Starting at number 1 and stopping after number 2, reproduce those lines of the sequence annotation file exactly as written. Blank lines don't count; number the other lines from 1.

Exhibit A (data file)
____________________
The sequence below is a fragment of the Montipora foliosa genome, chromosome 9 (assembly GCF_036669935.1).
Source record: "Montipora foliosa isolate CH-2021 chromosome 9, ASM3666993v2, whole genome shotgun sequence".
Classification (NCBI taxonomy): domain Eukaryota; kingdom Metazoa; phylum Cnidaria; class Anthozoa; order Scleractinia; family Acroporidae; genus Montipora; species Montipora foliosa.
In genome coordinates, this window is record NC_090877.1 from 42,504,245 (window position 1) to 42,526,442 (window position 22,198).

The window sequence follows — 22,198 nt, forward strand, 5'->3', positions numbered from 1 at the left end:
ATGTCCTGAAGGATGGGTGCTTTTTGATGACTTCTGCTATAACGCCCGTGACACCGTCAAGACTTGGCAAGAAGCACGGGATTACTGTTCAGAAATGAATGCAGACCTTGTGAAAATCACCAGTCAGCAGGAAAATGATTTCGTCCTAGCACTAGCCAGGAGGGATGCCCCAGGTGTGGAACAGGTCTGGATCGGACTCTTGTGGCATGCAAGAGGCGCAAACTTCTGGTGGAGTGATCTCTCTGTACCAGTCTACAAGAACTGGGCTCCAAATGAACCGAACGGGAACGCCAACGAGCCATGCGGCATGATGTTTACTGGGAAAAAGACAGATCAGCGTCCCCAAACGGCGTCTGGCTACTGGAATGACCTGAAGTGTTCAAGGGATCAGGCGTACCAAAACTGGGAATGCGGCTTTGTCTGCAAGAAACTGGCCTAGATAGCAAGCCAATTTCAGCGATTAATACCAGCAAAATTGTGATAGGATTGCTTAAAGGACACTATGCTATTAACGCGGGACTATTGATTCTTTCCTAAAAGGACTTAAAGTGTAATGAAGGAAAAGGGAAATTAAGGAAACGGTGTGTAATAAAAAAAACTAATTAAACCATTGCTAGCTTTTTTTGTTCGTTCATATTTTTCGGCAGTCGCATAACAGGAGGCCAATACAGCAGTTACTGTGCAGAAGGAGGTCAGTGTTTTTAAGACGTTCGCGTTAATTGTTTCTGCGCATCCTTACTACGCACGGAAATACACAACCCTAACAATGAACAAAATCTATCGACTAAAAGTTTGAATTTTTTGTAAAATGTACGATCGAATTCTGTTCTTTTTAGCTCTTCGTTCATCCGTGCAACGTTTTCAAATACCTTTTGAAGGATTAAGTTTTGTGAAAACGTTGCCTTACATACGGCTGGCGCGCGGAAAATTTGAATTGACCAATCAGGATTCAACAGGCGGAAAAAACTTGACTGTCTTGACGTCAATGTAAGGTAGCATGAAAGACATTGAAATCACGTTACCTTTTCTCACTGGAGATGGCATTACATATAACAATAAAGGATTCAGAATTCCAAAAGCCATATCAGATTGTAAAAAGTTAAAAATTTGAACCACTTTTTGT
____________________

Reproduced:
The sequence below is a fragment of the Montipora foliosa genome, chromosome 9 (assembly GCF_036669935.1).
Source record: "Montipora foliosa isolate CH-2021 chromosome 9, ASM3666993v2, whole genome shotgun sequence".